The Army’s special operations forces have expanded their training footprint in southern New Mexico, opening a new training and testing facility at White Sands Missile Range, Army officials announced.

The new Special Operations Forces - Training and Experimentation Center, or SOF-TEC, was activated March 8. SOF-TEC is a directorate of 1st Special Forces Command.

The new center aims to be “the premier irregular warfare, training and experimentation venue,” explained its inaugural director, Col. Theo Unbehagen, in a podcast.

White Sands Missile Range, which is located about 100 miles north of Fort Bliss, Texas, was selected for the new center because of its proximity to existing special operations training sites and the area’s ability to allow training in all domains — from subterranean to space.

The base’s commander, Brig. Gen. Eric Little, explained at the ceremony that troops at White Sands “can do things here...that cannot be done anywhere else.”

That’s because the military directs and manages the airspace over the installation, explained Sgt. Maj. Gregg Kibbee, a senior operations NCO for the command, in the podcast. That allows for training opportunities that haven’t been achieved at scale before.

“In Fort Bragg, I can camouflage to try to hide from being seen by guys on the ground,” explained Chief Warrant Officer 5 Scott Gronowski, 1st Special Forces Command’s top warrant officer. “But here [at SOF-TEC]...I have to figure out how am I going to hide my heat signature? How am I going to hide my electromagnetic signature?”

According to Kibbee, the Fort Bliss area has also long been home to Army SOF pre-mission training exercises, meaning that the new training center has a head start on relationships with local, state and federal agencies, as well as equipment and infrastructure already in place.

When you factor in existing technology testing infrastructure at White Sands, Unbehagen explained, that makes the area the perfect location for everything from experimentation, to testing and fielding new weapons, to full-scale realistic military training scenarios. Kibbee called the area “the perfect storm for a training center.”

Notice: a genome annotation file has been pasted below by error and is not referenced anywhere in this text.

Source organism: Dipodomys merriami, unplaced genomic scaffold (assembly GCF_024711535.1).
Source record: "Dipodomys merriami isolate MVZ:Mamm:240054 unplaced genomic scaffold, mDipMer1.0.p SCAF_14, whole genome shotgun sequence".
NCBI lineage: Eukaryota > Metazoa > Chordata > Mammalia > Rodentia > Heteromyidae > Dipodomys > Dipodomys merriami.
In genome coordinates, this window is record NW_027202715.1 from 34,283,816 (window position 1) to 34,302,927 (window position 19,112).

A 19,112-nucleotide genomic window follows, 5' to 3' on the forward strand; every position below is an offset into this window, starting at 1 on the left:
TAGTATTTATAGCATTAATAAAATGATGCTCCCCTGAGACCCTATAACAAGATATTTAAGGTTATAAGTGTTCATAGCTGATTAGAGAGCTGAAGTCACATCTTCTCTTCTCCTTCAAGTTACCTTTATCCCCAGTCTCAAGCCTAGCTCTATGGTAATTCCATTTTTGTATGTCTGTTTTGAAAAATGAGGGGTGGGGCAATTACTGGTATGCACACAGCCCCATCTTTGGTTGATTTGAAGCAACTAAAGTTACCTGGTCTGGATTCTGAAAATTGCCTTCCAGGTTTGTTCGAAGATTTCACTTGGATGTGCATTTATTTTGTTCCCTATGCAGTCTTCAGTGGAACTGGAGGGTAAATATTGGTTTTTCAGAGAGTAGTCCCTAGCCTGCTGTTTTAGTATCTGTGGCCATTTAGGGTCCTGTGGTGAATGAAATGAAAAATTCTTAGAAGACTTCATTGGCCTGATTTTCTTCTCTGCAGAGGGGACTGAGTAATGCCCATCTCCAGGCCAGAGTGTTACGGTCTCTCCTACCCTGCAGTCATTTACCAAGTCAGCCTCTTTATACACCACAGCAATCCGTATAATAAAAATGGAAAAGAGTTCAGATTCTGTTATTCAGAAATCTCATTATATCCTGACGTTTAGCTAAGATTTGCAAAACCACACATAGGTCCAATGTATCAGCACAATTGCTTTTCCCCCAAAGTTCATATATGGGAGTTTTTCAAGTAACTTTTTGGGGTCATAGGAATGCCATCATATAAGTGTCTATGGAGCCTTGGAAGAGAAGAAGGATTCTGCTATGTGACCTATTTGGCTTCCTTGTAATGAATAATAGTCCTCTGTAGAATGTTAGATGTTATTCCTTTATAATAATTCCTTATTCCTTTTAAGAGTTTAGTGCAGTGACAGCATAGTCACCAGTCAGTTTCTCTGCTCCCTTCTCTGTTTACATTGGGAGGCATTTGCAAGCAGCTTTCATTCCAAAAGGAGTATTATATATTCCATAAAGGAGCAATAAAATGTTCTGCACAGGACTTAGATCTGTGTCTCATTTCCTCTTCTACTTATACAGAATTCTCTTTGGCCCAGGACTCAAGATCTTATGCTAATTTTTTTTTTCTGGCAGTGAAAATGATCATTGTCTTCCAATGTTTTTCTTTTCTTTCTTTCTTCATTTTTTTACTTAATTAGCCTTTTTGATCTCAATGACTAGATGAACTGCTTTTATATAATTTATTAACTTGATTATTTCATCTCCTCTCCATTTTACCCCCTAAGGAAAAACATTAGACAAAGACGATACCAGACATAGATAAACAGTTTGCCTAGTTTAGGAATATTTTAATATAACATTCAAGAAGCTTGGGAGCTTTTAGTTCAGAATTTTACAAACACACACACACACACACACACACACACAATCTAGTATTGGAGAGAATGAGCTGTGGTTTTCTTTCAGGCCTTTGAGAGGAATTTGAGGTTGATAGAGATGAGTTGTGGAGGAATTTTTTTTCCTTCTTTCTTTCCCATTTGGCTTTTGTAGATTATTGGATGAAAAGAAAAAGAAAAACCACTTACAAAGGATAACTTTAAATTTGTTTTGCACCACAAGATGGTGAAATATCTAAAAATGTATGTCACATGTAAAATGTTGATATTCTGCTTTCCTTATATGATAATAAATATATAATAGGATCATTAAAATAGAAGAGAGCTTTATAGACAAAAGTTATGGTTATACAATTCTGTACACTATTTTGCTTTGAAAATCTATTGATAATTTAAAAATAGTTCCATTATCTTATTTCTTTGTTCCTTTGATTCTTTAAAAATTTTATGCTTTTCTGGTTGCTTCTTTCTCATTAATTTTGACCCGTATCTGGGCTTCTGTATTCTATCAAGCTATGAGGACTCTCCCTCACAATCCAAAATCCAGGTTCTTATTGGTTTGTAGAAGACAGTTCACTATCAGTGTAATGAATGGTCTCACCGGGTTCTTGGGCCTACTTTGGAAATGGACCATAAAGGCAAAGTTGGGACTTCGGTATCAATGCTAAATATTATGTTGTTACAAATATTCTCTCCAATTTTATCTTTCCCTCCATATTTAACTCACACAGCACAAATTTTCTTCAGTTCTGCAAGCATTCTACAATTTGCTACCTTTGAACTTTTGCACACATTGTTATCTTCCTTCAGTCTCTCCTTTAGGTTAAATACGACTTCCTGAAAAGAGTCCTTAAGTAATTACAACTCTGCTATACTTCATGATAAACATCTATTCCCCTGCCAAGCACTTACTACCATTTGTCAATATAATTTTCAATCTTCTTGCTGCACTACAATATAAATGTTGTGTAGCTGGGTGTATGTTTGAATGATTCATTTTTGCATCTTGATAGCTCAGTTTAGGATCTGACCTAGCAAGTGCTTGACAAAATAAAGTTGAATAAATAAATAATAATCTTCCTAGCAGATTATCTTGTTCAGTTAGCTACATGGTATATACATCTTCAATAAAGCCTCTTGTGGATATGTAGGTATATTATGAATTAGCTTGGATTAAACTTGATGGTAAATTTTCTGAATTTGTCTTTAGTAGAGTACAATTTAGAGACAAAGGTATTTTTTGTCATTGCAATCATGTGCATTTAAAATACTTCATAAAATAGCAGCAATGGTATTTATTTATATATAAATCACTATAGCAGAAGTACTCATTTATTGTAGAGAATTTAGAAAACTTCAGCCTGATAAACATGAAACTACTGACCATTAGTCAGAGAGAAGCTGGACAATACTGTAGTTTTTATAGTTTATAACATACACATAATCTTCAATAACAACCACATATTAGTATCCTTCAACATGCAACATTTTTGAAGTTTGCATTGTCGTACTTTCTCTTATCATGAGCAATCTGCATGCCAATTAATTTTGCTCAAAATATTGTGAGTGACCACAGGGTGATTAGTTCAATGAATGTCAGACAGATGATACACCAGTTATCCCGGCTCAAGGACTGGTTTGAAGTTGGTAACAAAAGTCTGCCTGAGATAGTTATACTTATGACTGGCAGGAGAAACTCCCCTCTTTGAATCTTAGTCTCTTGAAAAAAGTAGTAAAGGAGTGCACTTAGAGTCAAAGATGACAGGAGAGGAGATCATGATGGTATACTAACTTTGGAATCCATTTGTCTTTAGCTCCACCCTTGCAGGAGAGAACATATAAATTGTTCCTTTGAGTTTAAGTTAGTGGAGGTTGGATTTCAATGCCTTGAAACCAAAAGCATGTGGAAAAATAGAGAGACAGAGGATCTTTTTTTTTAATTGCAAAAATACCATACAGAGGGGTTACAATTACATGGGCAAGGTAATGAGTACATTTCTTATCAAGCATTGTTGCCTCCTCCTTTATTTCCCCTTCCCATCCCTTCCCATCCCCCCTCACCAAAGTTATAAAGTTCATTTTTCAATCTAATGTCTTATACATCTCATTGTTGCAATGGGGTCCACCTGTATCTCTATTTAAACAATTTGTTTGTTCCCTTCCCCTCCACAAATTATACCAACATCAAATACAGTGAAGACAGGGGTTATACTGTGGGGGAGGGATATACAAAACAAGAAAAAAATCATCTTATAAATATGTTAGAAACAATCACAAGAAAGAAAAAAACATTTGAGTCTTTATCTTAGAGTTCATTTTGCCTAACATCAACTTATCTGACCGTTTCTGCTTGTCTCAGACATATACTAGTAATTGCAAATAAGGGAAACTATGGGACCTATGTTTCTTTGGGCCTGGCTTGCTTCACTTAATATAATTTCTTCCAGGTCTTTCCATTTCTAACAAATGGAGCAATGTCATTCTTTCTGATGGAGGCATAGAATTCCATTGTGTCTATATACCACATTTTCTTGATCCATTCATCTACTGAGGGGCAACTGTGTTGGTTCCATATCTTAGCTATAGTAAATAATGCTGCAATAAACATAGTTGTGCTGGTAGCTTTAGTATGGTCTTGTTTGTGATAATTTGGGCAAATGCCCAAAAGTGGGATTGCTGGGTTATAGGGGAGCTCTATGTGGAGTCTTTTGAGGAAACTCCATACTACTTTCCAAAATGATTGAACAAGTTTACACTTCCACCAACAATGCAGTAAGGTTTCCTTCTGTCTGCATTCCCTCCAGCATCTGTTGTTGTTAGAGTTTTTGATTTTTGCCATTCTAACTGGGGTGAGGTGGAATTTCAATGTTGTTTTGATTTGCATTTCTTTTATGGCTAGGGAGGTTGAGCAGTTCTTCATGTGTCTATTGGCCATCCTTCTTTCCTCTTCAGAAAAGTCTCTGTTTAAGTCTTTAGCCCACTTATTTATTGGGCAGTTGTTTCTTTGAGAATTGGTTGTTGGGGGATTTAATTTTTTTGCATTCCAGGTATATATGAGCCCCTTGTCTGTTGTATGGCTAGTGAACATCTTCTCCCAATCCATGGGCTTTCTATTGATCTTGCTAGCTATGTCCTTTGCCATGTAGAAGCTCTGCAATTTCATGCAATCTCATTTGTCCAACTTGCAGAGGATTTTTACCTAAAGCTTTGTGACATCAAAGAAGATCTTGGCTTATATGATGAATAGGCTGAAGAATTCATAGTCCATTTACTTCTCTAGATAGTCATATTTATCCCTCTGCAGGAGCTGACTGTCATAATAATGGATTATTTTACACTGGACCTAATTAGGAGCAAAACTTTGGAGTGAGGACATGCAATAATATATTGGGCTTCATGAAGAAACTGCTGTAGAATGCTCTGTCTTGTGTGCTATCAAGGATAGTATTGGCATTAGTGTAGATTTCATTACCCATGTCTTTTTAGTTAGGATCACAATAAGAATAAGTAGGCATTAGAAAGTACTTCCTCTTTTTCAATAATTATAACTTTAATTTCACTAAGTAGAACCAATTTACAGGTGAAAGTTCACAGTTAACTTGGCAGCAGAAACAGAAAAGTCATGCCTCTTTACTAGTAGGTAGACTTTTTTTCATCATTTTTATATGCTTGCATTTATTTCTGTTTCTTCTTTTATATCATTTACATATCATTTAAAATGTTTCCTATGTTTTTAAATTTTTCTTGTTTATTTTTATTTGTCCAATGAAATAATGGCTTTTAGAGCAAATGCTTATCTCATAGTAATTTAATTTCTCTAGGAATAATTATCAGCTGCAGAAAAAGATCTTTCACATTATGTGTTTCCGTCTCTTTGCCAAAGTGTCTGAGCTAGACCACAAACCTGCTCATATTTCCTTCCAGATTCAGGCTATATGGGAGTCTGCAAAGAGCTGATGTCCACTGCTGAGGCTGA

And the focus on special operations-specific training, Unbehagen said, will allow the Army’s elite troops to hit training objectives that might not be possible when SOF are attached to conventional combat training center rotations as supporting forces. That will let “three to four” times more troops train at a time, said Gronowski.

Kibbee also hopes SOF-TEC can help the service’s special operators break away from “the Afghan village [training] scenario” and use the region’s 2 million acres of training land, which includes access to population centers like El Paso and Las Cruces, New Mexico, for low-visibility training events. That will allow for more focus on irregular warfare techniques that are often rushed in conventional CTC rotations.

“Most of the things that we’re trying to get after — especially in competition — are [short of] large-scale combat operations,” the NCO said. “[SOF-TEC] prolongs that time and allows them to really get after experimenting with new operational design, trying to do new things [and] equipment...and execute them over weeks.”

Davis Winkie covers the Army for Military Times. He studied history at Vanderbilt and UNC-Chapel Hill, and served five years in the Army Guard. His investigations earned the Society of Professional Journalists' 2023 Sunshine Award and consecutive Military Reporters and Editors honors, among others. Davis was also a 2022 Livingston Awards finalist.

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